In search of the real deal spaghetti bolognese: Bologna's tagliatelle al ragu

Pasta with ragu at Ristorante Diana in Bologna.
Pasta with ragu at Ristorante Diana in Bologna. Photo: Sofia Levin

Bologna has given the world two wonderful things: universities and bolognese sauce. But while its university model managed to roll itself out across the world relatively intact, spaghetti bolognaise got a little lost in translation.

The meaty slop that for many of us was our first experience of "spag bol" is so far removed from the original that ordering spaghetti bolognese in Bologna will earn you nothing but blank stares from your waiter. Tagliatelle al ragu, as it's correctly known, is a pasta dish with a meat sauce, but that's where the resemblance ends.

Bologna is the capital of the Emilia-Romagna region, in northern Italy. It's so well known for its food that it's referred to colloquially as La Grassa, which means "the fat one". Its pasta, in particular, is considered the finest in the country. It's the birthplace of tagliatelle, taglioni, tortellini, tortelli, lasagne and cappelletti – but not spaghetti, which is never used in Bologna's best-known dish.

Bologna, in northern Italy, is known as La Grassa (the fat one) for its strong food culture.
Bologna, in northern Italy, is known as La Grassa (the fat one) for its strong food culture. Photo: Shutterstock

Just two ingredients are used to make pasta in Emilia-Romagna: eggs and flour. Other ingredients – such as salt, water or olive oil – are used only in the sauce. Tradition dictates that the pasta dough is rolled by hand, using a long, narrow hardwood rolling pin, although this technique is less popular with the younger generation, who prefer to save time by using a machine.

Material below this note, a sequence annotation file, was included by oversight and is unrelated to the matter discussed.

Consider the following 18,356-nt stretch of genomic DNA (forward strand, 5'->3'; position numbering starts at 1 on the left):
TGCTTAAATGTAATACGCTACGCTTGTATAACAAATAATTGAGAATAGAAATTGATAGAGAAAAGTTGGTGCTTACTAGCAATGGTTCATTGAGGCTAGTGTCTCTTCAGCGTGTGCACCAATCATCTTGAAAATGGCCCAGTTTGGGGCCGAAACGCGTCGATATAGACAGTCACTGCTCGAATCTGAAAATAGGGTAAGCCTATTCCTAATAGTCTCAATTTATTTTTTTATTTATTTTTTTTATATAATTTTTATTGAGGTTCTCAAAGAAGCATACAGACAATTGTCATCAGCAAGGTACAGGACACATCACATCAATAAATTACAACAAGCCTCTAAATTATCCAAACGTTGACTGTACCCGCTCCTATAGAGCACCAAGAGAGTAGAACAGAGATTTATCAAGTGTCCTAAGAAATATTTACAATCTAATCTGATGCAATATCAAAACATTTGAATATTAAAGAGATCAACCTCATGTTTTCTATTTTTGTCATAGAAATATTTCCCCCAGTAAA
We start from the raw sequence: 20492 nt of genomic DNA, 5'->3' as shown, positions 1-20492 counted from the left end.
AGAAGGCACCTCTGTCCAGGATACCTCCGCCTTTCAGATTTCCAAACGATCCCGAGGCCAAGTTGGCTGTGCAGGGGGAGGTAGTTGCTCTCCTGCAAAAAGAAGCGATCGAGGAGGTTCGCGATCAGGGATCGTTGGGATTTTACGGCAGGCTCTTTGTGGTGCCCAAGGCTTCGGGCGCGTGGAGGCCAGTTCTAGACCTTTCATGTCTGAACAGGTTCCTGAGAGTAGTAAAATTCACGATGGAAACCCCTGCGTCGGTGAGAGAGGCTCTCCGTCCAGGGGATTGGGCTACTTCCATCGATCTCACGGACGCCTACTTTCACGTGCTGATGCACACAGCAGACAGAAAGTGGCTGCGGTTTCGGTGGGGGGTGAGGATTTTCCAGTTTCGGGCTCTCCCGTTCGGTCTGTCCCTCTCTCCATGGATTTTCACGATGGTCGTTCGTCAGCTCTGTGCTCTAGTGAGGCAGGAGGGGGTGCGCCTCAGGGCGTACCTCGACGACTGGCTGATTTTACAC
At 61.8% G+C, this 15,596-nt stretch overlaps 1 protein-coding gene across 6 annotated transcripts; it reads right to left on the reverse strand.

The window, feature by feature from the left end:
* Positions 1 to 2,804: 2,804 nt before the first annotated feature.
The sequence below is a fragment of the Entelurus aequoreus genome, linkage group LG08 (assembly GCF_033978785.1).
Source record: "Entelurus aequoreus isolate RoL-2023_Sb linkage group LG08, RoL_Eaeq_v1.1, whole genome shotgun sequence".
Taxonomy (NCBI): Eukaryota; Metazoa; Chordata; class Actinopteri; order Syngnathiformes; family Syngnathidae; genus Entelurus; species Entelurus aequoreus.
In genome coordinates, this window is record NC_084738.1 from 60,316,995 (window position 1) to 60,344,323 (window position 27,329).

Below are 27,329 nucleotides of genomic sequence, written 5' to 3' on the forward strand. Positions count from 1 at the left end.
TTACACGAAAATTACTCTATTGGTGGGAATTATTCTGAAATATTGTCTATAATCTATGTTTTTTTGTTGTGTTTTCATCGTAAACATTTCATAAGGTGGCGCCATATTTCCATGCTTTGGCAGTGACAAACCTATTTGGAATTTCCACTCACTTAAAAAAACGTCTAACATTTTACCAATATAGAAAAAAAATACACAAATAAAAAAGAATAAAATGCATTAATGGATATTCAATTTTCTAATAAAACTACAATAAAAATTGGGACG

Handmade pasta can absorb sauce very deeply, so only a little of the meat sauce is needed – just enough to coat and flavour the pasta, which, despite the efforts that have gone into making the sauce, remains the star of the dish.

As for the ragu, the most important ingredient is time. The sauce, made always with mince beef (from a fattier cut such as chuck), onion, celery, carrots, tomatoes and white wine, and sometimes with pork or chicken livers, should be left to simmer, uncovered, for at least three or four hours. Longer is better.

Trattoria Anna Maria's matriarch, Anna Maria Monari.
Trattoria Anna Maria's matriarch, Anna Maria Monari. Photo: Erika Gentry

In the case of tagliatelle al ragu, the only appropriate garnish is freshly grated parmesan – another specialty of the region.

The earliest documented version of tagliatelle al ragu is actually from Imola, a town just west of Bologna. But the role the city has played in popularising the dish legitimises its claim to its origins. Every ristorante, trattoria and osteria serves a version of this dish, and in true Italian fashion, the best bowls are widely debated. But after eating many, many servings all over the city, we're confident that this list reflects at least some of the best, if not all of them.

The truth is, in Bologna it's hard to find a bad version. As the late, great Italian cook and food writer Marcella Hazan wrote, "There is no more perfect union in all gastronomy than the marriage of Bolognese ragu with Bolognese tagliatelle."

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Trattoria Anna Maria